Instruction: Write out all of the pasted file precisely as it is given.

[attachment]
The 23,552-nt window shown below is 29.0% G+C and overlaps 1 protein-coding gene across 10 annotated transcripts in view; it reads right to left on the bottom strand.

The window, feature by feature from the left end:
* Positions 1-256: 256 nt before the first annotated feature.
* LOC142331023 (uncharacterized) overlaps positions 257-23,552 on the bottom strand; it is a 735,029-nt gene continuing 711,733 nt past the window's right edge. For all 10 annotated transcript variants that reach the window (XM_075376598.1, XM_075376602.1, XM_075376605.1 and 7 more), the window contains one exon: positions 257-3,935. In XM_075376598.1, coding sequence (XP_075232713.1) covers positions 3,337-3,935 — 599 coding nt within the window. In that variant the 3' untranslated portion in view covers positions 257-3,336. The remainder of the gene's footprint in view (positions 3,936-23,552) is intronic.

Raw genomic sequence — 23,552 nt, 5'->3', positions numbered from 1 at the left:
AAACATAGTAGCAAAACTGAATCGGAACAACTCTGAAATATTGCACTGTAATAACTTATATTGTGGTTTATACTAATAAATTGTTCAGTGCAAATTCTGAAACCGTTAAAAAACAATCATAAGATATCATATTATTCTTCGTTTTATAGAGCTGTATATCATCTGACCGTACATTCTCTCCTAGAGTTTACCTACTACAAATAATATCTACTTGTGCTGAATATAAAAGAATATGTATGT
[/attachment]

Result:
The 23,552-nt window shown below is 29.0% G+C and overlaps 1 protein-coding gene across 10 annotated transcripts in view; it reads right to left on the bottom strand.

The window, feature by feature from the left end:
* Positions 1-256: 256 nt before the first annotated feature.
* LOC142331023 (uncharacterized) overlaps positions 257-23,552 on the bottom strand; it is a 735,029-nt gene continuing 711,733 nt past the window's right edge. For all 10 annotated transcript variants that reach the window (XM_075376598.1, XM_075376602.1, XM_075376605.1 and 7 more), the window contains one exon: positions 257-3,935. In XM_075376598.1, coding sequence (XP_075232713.1) covers positions 3,337-3,935 — 599 coding nt within the window. In that variant the 3' untranslated portion in view covers positions 257-3,336. The remainder of the gene's footprint in view (positions 3,936-23,552) is intronic.

Raw genomic sequence — 23,552 nt, 5'->3', positions numbered from 1 at the left:
AAACATAGTAGCAAAACTGAATCGGAACAACTCTGAAATATTGCACTGTAATAACTTATATTGTGGTTTATACTAATAAATTGTTCAGTGCAAATTCTGAAACCGTTAAAAAACAATCATAAGATATCATATTATTCTTCGTTTTATAGAGCTGTATATCATCTGACCGTACATTCTCTCCTAGAGTTTACCTACTACAAATAATATCTACTTGTGCTGAATATAAAAGAATATGTATGT